In 1972, the Staple Singers lodged themselves at No. 1 on the Billboard charts and cemented their place in soul history by singing of a place where nobody’s crying, nobody’s worrying, and nobody’s “lying to the races.” “I’ll take you there,” Mavis Staples and her family promised. As neatly as could be, the song distilled gospel and soul’s deepest yearning: for deliverance.
Over the last 45 years, Mavis Staples has never stopped singing about the dream of a better world, nor has she ignored the political reality that makes such a dream necessary. Her third album with Wilco’s Jeff Tweedy, the nourishing and nuanced If All I Was Was Black, arrives with a retelling from her label about her experiences with prejudice in the ’60s and her participation in the civil-rights movement. “Nothing has changed,” Staples said this year. “We are still in it.”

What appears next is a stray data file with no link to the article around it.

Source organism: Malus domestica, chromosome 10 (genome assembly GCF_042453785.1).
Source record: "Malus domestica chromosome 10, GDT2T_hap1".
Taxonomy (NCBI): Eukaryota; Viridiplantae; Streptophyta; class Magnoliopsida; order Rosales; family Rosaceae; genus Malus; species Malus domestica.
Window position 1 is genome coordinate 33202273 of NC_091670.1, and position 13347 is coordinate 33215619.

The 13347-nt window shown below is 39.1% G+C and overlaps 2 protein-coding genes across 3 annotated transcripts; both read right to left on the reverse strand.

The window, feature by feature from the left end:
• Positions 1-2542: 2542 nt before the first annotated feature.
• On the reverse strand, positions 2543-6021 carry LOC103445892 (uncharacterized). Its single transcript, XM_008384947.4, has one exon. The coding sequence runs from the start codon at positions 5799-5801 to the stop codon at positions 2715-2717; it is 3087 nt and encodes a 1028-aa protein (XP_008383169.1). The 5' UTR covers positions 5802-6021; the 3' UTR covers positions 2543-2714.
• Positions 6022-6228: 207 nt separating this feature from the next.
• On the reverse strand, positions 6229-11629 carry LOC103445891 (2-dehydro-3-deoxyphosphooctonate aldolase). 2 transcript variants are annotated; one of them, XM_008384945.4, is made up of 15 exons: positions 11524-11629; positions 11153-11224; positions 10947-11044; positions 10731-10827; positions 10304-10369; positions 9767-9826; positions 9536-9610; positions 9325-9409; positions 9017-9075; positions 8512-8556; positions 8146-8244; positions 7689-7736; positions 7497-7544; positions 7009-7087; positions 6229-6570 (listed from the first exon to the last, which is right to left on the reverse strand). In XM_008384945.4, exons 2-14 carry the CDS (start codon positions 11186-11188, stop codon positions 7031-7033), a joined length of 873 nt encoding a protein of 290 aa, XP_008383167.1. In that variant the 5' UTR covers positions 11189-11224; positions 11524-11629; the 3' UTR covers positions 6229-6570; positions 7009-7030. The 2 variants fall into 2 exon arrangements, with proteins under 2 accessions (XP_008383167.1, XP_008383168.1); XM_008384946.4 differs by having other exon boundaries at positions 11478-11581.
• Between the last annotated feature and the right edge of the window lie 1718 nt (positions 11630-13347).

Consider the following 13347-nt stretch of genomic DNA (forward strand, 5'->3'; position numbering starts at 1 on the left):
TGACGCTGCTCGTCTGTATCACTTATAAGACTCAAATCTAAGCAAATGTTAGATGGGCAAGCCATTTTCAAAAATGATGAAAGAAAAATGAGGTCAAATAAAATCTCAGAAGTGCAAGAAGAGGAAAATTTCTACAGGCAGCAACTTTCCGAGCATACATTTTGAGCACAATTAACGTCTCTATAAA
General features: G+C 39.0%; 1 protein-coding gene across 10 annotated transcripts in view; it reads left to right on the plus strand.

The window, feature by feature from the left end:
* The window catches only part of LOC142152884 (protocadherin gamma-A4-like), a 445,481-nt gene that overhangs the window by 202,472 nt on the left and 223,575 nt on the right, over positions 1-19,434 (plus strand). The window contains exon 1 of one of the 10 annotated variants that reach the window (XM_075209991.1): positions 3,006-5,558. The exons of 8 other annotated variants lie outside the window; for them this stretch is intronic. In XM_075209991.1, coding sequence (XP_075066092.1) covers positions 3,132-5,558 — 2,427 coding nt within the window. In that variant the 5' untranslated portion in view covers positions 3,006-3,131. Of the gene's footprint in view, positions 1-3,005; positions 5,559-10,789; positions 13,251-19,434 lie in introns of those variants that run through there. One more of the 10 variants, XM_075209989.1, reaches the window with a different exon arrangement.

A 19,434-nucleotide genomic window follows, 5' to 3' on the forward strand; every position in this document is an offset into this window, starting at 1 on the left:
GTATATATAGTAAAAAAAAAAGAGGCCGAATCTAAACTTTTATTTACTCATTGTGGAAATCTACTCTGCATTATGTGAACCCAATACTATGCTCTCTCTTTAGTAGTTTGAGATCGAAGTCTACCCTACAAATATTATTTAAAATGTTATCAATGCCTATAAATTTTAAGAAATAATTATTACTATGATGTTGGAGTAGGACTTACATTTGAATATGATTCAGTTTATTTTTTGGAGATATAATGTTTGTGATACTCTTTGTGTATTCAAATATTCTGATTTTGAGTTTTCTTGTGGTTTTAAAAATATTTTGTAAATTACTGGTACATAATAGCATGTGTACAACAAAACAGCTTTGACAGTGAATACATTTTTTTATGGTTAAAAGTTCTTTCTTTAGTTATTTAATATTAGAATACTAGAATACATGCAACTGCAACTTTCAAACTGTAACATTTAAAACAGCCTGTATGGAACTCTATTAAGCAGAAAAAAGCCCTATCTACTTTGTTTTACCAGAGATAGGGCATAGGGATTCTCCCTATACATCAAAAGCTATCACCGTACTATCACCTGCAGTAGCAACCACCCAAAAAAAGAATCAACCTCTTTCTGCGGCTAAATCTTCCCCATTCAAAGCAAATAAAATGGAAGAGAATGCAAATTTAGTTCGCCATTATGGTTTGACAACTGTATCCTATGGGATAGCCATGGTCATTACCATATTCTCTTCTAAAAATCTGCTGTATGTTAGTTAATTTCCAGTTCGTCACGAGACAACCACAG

Staples’s first album with Tweedy, 2010’s You Are Not Alone, won a Grammy and wide acclaim with a rich, enveloping take on the classic sounds that have long accompanied Staples’s husky and nimble voice. If All I Was Was Black, the first Staples album written as well as produced by Tweedy (and recorded with players from the Wilco extended family), is a more mysterious, rock-rooted work that sees Tweedy balancing his traditionalism and experimentalism and Staples her inspirational and realist sides. Where you’d expect the songs to explode in gospel-glory climaxes, he and Staples often pull back, setting off sparklers rather than sky fire. It’s a technique that, perhaps, reflects the unfinished nature of the political project Staples sings about.